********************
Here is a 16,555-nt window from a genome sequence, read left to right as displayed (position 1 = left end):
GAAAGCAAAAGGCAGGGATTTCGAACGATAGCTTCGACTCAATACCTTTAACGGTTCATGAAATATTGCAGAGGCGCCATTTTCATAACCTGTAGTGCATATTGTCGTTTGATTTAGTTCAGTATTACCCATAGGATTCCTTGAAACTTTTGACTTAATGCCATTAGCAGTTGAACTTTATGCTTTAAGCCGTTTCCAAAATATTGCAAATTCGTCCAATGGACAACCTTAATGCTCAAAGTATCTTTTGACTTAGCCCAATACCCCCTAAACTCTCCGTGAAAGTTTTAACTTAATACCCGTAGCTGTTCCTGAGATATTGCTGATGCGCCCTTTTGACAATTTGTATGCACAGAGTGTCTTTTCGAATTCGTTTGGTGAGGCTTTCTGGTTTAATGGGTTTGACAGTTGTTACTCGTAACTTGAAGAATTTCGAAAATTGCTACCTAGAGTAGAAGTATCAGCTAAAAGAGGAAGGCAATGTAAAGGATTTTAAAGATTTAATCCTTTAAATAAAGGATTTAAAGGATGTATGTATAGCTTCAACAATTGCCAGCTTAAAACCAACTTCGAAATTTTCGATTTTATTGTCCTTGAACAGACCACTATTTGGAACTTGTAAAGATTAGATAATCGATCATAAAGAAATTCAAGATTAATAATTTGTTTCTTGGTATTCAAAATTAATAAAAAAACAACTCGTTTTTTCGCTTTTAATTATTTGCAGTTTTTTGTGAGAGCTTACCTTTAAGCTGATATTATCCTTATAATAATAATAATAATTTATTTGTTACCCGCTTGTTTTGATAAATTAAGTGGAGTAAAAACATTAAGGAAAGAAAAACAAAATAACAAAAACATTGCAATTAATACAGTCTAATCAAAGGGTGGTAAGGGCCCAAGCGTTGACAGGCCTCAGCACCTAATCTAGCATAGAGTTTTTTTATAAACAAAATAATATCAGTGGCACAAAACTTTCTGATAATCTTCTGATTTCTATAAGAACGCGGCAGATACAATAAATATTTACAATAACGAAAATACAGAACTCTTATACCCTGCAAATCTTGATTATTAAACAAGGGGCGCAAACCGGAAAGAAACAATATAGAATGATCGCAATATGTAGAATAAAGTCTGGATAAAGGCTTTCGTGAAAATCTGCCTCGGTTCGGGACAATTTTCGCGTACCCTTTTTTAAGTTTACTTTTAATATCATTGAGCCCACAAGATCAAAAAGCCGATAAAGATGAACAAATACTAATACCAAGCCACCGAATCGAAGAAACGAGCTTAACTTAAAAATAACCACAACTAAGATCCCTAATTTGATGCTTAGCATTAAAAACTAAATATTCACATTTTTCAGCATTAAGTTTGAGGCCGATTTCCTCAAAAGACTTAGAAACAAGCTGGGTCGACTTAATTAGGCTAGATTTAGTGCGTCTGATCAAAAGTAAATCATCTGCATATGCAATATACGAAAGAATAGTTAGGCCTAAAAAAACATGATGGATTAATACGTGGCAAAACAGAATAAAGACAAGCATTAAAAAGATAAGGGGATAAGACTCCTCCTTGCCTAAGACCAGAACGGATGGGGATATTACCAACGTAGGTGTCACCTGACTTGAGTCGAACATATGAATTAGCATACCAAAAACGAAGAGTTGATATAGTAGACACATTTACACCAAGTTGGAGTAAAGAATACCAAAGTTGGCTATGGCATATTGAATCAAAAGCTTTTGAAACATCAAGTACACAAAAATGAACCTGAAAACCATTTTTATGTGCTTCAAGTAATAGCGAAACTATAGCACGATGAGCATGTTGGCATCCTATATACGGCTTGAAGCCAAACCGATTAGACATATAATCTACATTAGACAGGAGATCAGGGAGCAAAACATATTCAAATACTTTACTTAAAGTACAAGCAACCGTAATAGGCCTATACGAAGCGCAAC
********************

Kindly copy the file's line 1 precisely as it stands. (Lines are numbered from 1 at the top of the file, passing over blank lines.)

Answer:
Here is a 16,555-nt window from a genome sequence, read left to right as displayed (position 1 = left end):